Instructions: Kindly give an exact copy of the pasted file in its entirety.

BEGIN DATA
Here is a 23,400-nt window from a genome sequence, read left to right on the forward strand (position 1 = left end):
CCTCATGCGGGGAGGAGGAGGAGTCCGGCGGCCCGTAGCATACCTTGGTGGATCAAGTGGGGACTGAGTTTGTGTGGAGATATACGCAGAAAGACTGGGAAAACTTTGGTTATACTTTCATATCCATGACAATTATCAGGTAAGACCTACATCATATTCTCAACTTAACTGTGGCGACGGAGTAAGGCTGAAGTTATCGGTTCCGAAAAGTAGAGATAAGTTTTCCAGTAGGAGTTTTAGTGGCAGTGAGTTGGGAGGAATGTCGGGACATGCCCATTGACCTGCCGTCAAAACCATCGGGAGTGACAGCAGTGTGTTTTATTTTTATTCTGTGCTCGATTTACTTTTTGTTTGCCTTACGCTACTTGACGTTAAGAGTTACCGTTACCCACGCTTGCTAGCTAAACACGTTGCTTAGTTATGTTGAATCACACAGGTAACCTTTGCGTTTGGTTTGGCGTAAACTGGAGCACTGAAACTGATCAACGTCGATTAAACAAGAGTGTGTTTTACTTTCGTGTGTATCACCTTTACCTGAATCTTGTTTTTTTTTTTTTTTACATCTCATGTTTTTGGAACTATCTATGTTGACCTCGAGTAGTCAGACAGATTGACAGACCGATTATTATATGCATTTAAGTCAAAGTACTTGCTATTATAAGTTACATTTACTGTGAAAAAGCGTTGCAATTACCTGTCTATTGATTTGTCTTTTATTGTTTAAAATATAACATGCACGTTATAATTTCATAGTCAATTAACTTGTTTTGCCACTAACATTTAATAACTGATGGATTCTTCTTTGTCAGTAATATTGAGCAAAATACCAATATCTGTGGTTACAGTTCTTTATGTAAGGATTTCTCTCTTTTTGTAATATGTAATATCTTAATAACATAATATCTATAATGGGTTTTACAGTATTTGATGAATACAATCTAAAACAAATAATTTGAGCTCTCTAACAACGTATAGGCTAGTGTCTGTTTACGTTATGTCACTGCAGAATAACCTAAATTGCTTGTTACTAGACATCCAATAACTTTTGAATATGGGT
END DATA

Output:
Here is a 23,400-nt window from a genome sequence, read left to right on the forward strand (position 1 = left end):
CCTCATGCGGGGAGGAGGAGGAGTCCGGCGGCCCGTAGCATACCTTGGTGGATCAAGTGGGGACTGAGTTTGTGTGGAGATATACGCAGAAAGACTGGGAAAACTTTGGTTATACTTTCATATCCATGACAATTATCAGGTAAGACCTACATCATATTCTCAACTTAACTGTGGCGACGGAGTAAGGCTGAAGTTATCGGTTCCGAAAAGTAGAGATAAGTTTTCCAGTAGGAGTTTTAGTGGCAGTGAGTTGGGAGGAATGTCGGGACATGCCCATTGACCTGCCGTCAAAACCATCGGGAGTGACAGCAGTGTGTTTTATTTTTATTCTGTGCTCGATTTACTTTTTGTTTGCCTTACGCTACTTGACGTTAAGAGTTACCGTTACCCACGCTTGCTAGCTAAACACGTTGCTTAGTTATGTTGAATCACACAGGTAACCTTTGCGTTTGGTTTGGCGTAAACTGGAGCACTGAAACTGATCAACGTCGATTAAACAAGAGTGTGTTTTACTTTCGTGTGTATCACCTTTACCTGAATCTTGTTTTTTTTTTTTTTTACATCTCATGTTTTTGGAACTATCTATGTTGACCTCGAGTAGTCAGACAGATTGACAGACCGATTATTATATGCATTTAAGTCAAAGTACTTGCTATTATAAGTTACATTTACTGTGAAAAAGCGTTGCAATTACCTGTCTATTGATTTGTCTTTTATTGTTTAAAATATAACATGCACGTTATAATTTCATAGTCAATTAACTTGTTTTGCCACTAACATTTAATAACTGATGGATTCTTCTTTGTCAGTAATATTGAGCAAAATACCAATATCTGTGGTTACAGTTCTTTATGTAAGGATTTCTCTCTTTTTGTAATATGTAATATCTTAATAACATAATATCTATAATGGGTTTTACAGTATTTGATGAATACAATCTAAAACAAATAATTTGAGCTCTCTAACAACGTATAGGCTAGTGTCTGTTTACGTTATGTCACTGCAGAATAACCTAAATTGCTTGTTACTAGACATCCAATAACTTTTGAATATGGGT